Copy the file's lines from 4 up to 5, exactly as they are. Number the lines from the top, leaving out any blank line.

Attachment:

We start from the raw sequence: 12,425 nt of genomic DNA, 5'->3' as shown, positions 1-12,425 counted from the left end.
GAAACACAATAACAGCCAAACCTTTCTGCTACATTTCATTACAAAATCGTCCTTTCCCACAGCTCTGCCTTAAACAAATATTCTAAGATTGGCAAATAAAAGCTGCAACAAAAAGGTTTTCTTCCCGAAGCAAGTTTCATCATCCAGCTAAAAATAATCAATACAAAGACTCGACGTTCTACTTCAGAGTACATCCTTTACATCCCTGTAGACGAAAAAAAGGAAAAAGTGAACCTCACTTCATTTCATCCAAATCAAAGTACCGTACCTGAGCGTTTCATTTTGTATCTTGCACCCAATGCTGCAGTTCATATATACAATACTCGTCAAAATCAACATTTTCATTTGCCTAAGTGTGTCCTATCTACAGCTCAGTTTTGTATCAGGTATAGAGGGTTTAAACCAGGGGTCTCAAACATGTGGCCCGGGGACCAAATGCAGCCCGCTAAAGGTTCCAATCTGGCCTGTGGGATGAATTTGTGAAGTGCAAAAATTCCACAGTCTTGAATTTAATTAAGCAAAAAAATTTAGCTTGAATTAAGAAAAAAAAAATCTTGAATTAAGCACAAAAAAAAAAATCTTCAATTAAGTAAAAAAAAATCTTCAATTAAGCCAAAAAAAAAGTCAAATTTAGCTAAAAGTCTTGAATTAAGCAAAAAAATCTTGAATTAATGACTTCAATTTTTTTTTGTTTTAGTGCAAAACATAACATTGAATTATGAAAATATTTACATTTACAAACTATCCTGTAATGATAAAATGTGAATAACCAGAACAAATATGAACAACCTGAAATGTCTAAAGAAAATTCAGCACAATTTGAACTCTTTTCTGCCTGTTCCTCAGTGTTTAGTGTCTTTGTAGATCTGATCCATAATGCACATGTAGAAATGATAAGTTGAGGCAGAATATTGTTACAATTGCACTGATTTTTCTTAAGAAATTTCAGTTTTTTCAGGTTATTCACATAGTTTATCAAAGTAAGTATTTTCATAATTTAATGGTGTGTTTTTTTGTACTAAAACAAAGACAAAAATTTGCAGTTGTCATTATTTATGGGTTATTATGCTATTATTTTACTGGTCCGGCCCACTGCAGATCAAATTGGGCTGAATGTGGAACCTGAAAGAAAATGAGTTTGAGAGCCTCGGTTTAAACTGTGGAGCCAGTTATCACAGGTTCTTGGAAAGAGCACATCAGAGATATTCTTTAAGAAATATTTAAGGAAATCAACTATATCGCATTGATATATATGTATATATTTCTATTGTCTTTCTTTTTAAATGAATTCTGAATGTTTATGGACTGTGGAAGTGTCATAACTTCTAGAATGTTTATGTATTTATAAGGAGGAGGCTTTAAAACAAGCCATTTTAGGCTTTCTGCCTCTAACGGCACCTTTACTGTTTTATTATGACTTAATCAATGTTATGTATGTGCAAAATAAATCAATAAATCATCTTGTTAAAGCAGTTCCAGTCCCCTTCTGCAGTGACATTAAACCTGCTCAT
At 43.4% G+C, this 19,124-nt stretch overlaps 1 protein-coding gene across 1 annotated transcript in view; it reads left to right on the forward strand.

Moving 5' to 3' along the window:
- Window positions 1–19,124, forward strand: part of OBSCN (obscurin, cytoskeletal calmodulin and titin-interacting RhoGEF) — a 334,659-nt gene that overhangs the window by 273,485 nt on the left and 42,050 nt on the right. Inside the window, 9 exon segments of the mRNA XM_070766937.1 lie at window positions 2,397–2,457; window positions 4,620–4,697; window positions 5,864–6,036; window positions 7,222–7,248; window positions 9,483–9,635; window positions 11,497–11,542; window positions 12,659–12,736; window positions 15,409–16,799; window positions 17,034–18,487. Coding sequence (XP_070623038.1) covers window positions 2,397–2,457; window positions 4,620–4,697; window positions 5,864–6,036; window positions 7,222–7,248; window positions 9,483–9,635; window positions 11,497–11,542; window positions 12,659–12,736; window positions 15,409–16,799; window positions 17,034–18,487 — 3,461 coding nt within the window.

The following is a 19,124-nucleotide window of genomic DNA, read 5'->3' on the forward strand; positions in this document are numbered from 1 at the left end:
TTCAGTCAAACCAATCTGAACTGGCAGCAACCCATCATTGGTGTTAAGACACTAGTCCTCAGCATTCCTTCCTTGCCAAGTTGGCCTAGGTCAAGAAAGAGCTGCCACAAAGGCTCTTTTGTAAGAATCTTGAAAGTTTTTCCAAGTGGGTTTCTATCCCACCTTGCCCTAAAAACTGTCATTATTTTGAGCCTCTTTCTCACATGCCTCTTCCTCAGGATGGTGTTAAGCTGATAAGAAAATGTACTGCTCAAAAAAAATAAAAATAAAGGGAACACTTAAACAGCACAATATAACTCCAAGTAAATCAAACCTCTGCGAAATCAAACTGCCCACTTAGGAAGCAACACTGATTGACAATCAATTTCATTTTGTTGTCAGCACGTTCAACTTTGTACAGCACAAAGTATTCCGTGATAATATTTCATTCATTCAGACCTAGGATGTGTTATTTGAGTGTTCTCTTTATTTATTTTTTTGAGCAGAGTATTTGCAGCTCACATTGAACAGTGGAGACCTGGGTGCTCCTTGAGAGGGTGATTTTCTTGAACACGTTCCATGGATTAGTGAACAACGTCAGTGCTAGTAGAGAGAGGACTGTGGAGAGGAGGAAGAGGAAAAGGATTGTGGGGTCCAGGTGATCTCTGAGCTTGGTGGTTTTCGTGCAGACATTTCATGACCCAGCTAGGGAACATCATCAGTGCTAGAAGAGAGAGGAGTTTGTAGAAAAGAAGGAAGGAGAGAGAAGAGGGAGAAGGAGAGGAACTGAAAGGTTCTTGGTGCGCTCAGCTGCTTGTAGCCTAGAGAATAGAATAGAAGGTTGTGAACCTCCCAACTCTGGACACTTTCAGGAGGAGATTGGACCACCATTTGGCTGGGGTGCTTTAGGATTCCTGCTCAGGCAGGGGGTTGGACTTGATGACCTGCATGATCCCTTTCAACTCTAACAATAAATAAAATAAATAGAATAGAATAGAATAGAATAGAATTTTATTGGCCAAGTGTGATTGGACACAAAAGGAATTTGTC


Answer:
Moving 5' to 3' along the window:
- Window positions 1–19,124, forward strand: part of OBSCN (obscurin, cytoskeletal calmodulin and titin-interacting RhoGEF) — a 334,659-nt gene that overhangs the window by 273,485 nt on the left and 42,050 nt on the right. Inside the window, 9 exon segments of the mRNA XM_070766937.1 lie at window positions 2,397–2,457; window positions 4,620–4,697; window positions 5,864–6,036; window positions 7,222–7,248; window positions 9,483–9,635; window positions 11,497–11,542; window positions 12,659–12,736; window positions 15,409–16,799; window positions 17,034–18,487. Coding sequence (XP_070623038.1) covers window positions 2,397–2,457; window positions 4,620–4,697; window positions 5,864–6,036; window positions 7,222–7,248; window positions 9,483–9,635; window positions 11,497–11,542; window positions 12,659–12,736; window positions 15,409–16,799; window positions 17,034–18,487 — 3,461 coding nt within the window.